Texas, US-based company’s own scientists accurately predicted global warming as far back as the 1970s, study says.
ExxonMobil publicly sowed doubt about climate change despite the oil giant’s own scientists accurately predicting global warming as far back as the 1970s, a new study says.
While ExxonMobil publicly claimed that models used to predict climate change were too uncertain to draw conclusions, the company’s own experts made projections consistent with those of academics and governments, according to the paper published in the journal Science on Thursday.
“What they understood about climate models thus contradicted what they led the public to believe,” the authors of the study wrote.
ExxonMobil scientists’ average projected warming was 0.20° ± 0.04°C per decade – the same as independent academic and government projections published between 1970 and 2007 – while 63-83 percent of their estimates proved to be accurate, the authors said.
ExxonMobil scientists also accurately dismissed the possibility of a coming ice age, correctly projected that global warming would be detectable sometime between 1995 and 2005, and reasonably estimated how much CO2 would lead to dangerous warming, according to the study.
Despite this, ExxonMobil officials repeatedly downplayed climate change in public.
“In 1999, for example, ExxonMobil Corp’s chief executive officer Lee Raymond said future climate ‘projections are based on completely unproven climate models, or, more often, sheer speculation,’” the authors said.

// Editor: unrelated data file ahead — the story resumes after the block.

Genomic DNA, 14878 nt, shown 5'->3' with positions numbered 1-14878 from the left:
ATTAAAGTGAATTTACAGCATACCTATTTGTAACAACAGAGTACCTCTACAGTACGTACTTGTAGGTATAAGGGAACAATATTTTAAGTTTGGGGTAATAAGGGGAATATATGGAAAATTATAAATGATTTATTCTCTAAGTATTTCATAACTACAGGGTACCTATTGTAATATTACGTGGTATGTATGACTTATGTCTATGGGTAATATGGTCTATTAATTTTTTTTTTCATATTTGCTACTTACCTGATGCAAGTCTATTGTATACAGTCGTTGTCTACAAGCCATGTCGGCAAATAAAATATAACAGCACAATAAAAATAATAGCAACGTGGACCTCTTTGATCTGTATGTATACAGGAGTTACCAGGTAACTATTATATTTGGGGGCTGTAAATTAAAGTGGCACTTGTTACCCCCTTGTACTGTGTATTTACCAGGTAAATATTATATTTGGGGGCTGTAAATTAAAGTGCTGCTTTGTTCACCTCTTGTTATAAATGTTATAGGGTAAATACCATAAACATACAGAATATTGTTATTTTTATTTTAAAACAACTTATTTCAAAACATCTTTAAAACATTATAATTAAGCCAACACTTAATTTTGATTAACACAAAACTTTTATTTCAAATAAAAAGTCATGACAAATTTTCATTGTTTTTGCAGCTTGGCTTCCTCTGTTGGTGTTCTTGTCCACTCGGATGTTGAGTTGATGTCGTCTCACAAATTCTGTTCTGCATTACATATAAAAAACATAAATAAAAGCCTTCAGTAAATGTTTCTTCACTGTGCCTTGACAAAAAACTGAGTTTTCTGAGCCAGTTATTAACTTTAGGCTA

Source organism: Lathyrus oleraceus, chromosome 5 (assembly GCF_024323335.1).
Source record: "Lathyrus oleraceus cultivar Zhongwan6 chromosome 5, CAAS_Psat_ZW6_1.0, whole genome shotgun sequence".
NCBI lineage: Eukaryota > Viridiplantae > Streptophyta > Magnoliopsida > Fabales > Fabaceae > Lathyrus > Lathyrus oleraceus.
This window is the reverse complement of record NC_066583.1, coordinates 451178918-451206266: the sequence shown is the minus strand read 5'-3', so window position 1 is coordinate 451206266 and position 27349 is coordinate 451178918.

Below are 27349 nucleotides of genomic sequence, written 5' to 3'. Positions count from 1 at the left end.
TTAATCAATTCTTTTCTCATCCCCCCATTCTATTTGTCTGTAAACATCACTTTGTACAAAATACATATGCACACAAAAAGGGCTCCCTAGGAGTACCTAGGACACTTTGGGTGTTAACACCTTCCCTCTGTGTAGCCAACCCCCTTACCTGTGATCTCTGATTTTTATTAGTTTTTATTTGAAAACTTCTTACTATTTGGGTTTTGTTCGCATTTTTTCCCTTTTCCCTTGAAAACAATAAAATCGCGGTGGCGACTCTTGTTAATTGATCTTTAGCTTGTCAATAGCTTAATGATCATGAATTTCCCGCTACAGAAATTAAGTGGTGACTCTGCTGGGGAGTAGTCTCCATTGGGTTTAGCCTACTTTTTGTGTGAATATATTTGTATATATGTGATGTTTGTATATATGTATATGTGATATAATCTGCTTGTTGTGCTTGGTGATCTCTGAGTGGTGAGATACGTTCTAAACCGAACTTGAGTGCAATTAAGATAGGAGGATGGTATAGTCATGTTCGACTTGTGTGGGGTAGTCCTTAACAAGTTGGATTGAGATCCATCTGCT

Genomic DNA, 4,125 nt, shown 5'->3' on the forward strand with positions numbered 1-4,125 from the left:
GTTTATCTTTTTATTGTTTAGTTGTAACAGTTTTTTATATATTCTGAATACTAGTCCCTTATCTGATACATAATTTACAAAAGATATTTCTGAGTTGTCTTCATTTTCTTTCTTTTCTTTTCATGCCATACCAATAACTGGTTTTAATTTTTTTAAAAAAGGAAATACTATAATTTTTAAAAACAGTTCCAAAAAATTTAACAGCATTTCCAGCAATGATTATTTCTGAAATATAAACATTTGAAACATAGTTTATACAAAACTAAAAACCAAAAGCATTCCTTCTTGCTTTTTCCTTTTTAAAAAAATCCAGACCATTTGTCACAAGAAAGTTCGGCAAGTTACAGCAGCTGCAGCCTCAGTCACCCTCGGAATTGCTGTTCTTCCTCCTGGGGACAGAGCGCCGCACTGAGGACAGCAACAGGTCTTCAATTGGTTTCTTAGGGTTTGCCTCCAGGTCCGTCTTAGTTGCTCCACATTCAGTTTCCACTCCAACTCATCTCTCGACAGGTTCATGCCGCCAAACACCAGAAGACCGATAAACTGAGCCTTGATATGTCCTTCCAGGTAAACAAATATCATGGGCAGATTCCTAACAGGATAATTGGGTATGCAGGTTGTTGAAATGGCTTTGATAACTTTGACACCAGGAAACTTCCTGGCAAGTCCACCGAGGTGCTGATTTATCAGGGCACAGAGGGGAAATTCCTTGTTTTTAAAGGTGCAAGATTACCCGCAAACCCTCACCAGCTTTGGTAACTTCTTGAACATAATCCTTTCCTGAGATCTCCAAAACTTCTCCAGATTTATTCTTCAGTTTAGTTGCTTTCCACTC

“In 2013, his successor, Rex Tillerson, called climate models ‘not competent’. In 2015, he stated: ‘We do not really know what the climate effects of 600 ppm versus 450 ppm will be because the models simply are not that good’.”
ExxonMobil, which is headquartered in the US state of Texas, did not immediately respond to a request for comment.
The study, authored by researchers at Harvard University, the University of Miami, and the Potsdam Institute for Climate Impact Research in Germany, based its findings on company documents obtained by journalists and researchers, including internal files warning of “potentially catastrophic” climate change first published in 2015 by the Los Angeles Times and InsideClimate News.
“We now have airtight, statistically rigorous evidence that Exxon accurately predicted global warming years before it turned around and publicly attacked climate science and scientists,” Geoffrey Supran, a professor of environmental science and policy at the University of Miami who co-authored the study, said on Twitter.
“In that sense, this graph doesn’t just communicate a crisis, it confirms complicity.”
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